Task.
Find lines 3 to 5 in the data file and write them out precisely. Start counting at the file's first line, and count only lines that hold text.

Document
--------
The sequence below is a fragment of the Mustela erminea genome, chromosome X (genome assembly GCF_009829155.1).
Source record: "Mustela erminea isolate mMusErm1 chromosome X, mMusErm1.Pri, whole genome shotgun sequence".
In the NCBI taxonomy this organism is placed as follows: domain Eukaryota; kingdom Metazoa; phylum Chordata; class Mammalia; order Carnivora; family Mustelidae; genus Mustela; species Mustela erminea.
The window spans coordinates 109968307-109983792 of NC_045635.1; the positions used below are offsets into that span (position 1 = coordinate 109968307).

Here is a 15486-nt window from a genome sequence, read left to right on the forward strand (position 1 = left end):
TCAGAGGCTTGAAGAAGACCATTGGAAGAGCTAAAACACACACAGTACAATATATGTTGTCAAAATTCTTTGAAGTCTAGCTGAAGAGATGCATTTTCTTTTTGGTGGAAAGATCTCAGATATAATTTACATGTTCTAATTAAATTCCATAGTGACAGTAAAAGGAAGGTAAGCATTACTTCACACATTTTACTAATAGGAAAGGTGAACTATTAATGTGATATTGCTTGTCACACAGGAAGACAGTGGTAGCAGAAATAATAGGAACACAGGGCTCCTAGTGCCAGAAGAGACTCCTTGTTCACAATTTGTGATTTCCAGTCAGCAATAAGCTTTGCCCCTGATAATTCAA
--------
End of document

In the NCBI taxonomy this organism is placed as follows: domain Eukaryota; kingdom Metazoa; phylum Chordata; class Mammalia; order Carnivora; family Mustelidae; genus Mustela; species Mustela erminea.
The window spans coordinates 109968307-109983792 of NC_045635.1; the positions used below are offsets into that span (position 1 = coordinate 109968307).

Here is a 15486-nt window from a genome sequence, read left to right on the forward strand (position 1 = left end):